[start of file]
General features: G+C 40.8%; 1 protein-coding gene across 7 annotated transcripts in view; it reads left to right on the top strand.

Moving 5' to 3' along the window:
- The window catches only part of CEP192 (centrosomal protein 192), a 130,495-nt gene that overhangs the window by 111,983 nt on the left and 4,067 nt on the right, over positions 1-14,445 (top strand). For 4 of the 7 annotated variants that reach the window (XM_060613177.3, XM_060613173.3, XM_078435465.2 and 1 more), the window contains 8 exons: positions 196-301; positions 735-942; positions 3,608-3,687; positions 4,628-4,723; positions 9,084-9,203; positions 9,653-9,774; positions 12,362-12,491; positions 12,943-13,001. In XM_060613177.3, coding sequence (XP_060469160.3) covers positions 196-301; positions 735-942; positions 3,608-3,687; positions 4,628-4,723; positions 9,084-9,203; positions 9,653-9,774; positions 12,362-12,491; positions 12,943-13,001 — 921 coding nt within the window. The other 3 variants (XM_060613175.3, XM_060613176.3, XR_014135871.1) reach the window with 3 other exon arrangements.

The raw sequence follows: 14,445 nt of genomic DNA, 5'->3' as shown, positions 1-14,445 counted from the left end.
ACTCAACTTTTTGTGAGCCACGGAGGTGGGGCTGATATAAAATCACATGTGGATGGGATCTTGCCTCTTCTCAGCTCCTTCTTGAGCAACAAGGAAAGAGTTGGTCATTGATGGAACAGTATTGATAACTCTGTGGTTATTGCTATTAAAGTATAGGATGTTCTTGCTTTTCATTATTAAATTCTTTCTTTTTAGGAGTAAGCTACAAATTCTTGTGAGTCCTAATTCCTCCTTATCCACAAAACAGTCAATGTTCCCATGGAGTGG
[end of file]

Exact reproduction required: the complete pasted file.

General features: G+C 40.8%; 1 protein-coding gene across 7 annotated transcripts in view; it reads left to right on the top strand.

Moving 5' to 3' along the window:
- The window catches only part of CEP192 (centrosomal protein 192), a 130,495-nt gene that overhangs the window by 111,983 nt on the left and 4,067 nt on the right, over positions 1-14,445 (top strand). For 4 of the 7 annotated variants that reach the window (XM_060613177.3, XM_060613173.3, XM_078435465.2 and 1 more), the window contains 8 exons: positions 196-301; positions 735-942; positions 3,608-3,687; positions 4,628-4,723; positions 9,084-9,203; positions 9,653-9,774; positions 12,362-12,491; positions 12,943-13,001. In XM_060613177.3, coding sequence (XP_060469160.3) covers positions 196-301; positions 735-942; positions 3,608-3,687; positions 4,628-4,723; positions 9,084-9,203; positions 9,653-9,774; positions 12,362-12,491; positions 12,943-13,001 — 921 coding nt within the window. The other 3 variants (XM_060613175.3, XM_060613176.3, XR_014135871.1) reach the window with 3 other exon arrangements.

The raw sequence follows: 14,445 nt of genomic DNA, 5'->3' as shown, positions 1-14,445 counted from the left end.
ACTCAACTTTTTGTGAGCCACGGAGGTGGGGCTGATATAAAATCACATGTGGATGGGATCTTGCCTCTTCTCAGCTCCTTCTTGAGCAACAAGGAAAGAGTTGGTCATTGATGGAACAGTATTGATAACTCTGTGGTTATTGCTATTAAAGTATAGGATGTTCTTGCTTTTCATTATTAAATTCTTTCTTTTTAGGAGTAAGCTACAAATTCTTGTGAGTCCTAATTCCTCCTTATCCACAAAACAGTCAATGTTCCCATGGAGTGG